- You were aware of the substance's presence,
- You understood that the drug in question was a controlled substance,
- The quantity was in a usable amount, and
- You did not have a valid prescription for the drug.
Notably, under some circumstances, you could also face other related drug crimes that involve Adderall, such as the following:
- Possession of Adderall with intent to sell (HS 11351)
- Sale and transportation of Adderall (HS 11352)
- Possession of Adderall While Armed with a Firearm (HS 11370.1)
What Constitutes Possession?
California law recognizes three types of possession under HSC 11350:
- Actual Possession refers to having physical custody of the drug. For example, if Adderall is in your pocket, you possess it.
- Constructive Possession means that while you may not have the drug on your person, you have control over the place where it is located. For instance, if Adderall is found in your locker, you could be deemed to have constructive possession of it.
- Joint Possession refers to the situation where two or more people share control over the drug. If you and a friend jointly have control over a stash of Adderall, you both could be considered to have joint possession.
A usable amount is any amount that is enough to be used by somebody as a controlled substance. The amount does not need to be enough to impact the person taking it. However, traces or debris are not considered usable amounts.
What Are Penalties for a Conviction?
Being convicted of possessing Adderall without a prescription can lead to penalties that include:
- Up to one year in county jail and
- At least $1000 in fines (at least $2000 if this is not your first offense).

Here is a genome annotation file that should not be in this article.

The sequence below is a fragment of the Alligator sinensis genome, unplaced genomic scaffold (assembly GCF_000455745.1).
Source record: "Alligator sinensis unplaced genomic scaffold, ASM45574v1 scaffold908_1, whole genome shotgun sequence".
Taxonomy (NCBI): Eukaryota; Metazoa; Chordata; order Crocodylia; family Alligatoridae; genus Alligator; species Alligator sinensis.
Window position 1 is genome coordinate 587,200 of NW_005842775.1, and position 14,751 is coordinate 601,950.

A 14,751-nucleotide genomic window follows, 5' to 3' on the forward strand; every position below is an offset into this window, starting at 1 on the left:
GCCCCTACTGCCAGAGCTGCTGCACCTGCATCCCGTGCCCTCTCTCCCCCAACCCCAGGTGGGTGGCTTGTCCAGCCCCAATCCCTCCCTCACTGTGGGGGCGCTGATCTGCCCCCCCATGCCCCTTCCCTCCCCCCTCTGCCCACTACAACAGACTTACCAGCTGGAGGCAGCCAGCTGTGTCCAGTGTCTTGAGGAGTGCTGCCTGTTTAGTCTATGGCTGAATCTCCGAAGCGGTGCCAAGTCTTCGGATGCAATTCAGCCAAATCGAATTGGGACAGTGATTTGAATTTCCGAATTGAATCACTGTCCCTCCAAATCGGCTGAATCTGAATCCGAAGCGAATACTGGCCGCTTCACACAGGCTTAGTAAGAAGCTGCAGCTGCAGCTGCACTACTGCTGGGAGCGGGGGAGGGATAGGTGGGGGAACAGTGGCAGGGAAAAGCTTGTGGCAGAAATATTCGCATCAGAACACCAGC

However, the judge also has the latitude to impose probation instead of jail time, including a mandatory amount of community service hours.
Can You Take a Diversionary Program?
In each of these cases, you would undergo a mandatory treatment and drug education program instead of a conviction and jail time. The charges against you would be dismissed upon successful completion of the program. These programs are typically reserved for non-violent, first-time offenders.
What Are the Common Defenses?
If you've been charged under HS 11350 for illegal possession of Adderall, a skilled California criminal defense attorney may be able to employ one of several strategies to combat the charges. These include, but are not limited to:
- Lack of Knowledge: You were not aware that you had Adderall. For example, someone slipped the pills into your bag without your knowledge, or you inadvertently picked up someone else's bag with the drugs inside.
- Valid Prescription: You have a valid prescription from a licensed medical professional. This can often be verified by contacting your physician or pharmacy.
- Temporary Possession: You had Adderall temporarily and were attempting to dispose of it. This defense asserts that you did not intend to use or control the substance.
- Unlawful Search and Seizure: If Adderall was discovered during an illegal search by law enforcement. If a court agrees that your Fourth Amendment rights were violated during the search, the evidence cannot be used against you.
If you need more information, contact our law firm for a case review and to discuss the legal options moving forward. Eisner Gorin LLP has offices in Los Angeles, CA.
- Prescription Drug Crimes
- Controlled Substances Act (CSA)
- Attention-Deficit Hyperactivity Disorder (ADHD)
- Dextroamphetamine and Amphetamine
- California Health and Safety Code 11350 HS
- California Health and Safety Code 11351 HS
- California Health and Safety Code 11352 HS
- California Health and Safety Code 11370.1 HS